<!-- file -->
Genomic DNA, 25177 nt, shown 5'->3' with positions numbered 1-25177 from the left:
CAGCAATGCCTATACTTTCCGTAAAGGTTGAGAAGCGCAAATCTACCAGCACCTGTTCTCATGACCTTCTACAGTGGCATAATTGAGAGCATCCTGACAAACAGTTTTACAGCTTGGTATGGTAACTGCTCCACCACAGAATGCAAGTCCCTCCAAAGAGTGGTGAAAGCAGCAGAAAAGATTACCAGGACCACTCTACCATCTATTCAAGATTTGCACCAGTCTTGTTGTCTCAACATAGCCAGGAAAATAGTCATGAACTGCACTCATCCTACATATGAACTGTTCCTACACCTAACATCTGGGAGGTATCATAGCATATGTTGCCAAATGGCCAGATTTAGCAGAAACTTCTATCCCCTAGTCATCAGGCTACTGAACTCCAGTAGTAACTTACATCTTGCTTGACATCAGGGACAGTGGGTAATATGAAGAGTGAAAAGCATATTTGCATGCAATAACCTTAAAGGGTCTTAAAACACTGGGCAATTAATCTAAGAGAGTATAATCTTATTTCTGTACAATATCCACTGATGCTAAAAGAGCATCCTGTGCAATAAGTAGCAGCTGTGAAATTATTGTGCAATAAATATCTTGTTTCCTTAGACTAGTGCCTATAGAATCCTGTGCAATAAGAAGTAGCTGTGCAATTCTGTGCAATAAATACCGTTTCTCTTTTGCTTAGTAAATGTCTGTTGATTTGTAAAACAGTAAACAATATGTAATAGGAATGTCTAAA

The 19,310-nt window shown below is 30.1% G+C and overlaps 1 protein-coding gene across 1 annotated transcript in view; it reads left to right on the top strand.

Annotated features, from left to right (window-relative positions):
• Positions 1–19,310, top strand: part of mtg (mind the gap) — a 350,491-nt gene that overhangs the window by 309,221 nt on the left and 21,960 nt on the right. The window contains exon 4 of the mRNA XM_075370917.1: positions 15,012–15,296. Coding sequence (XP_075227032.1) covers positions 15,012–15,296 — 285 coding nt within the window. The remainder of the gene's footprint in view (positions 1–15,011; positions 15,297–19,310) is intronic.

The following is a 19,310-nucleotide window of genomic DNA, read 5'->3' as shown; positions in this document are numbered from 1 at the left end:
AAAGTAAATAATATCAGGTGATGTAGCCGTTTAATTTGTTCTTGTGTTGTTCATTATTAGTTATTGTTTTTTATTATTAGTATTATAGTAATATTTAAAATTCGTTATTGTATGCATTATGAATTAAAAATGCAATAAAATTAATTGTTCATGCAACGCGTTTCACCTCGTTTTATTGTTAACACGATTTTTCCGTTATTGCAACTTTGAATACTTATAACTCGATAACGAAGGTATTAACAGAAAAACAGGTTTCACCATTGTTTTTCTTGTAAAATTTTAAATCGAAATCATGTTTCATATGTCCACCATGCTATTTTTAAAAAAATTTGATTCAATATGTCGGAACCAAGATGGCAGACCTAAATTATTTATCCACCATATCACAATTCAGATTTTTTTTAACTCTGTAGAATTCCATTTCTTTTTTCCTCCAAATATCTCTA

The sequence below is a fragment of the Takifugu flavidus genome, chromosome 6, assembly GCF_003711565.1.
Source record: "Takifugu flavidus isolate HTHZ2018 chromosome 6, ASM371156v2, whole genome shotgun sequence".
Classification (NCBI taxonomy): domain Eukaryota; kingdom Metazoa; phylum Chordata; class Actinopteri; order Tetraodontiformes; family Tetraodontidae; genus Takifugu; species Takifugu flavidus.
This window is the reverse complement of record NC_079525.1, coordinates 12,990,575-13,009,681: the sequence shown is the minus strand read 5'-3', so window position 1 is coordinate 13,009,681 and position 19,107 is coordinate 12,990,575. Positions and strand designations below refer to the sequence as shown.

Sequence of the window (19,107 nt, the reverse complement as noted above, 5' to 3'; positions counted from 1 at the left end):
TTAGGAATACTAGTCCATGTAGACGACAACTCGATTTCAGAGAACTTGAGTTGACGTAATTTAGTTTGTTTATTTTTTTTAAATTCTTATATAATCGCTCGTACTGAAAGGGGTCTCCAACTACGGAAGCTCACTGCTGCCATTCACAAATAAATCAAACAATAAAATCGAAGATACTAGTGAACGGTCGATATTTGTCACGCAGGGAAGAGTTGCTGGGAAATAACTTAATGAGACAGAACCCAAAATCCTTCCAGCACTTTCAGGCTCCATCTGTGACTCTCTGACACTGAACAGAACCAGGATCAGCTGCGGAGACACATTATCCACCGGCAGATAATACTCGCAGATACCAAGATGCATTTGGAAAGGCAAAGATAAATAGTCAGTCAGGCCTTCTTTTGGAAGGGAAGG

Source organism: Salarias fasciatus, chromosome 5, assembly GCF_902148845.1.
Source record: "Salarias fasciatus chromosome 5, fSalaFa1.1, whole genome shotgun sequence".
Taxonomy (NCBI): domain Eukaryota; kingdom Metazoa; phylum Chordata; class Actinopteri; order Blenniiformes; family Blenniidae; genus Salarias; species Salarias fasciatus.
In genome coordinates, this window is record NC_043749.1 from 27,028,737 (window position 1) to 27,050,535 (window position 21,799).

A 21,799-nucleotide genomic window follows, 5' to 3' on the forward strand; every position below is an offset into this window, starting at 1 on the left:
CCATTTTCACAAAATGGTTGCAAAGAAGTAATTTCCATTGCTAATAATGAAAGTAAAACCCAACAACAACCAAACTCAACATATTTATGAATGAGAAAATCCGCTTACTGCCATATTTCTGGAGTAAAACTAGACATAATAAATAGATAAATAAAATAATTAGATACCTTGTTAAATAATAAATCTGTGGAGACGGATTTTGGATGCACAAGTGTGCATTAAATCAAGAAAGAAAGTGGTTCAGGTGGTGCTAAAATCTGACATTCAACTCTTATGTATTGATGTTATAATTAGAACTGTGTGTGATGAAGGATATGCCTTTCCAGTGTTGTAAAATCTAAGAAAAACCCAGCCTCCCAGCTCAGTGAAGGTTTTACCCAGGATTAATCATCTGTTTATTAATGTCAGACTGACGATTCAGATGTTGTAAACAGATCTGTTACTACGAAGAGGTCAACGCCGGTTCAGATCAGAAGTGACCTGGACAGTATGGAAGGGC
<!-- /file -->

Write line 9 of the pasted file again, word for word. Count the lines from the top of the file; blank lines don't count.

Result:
Source record: "Takifugu flavidus isolate HTHZ2018 chromosome 6, ASM371156v2, whole genome shotgun sequence".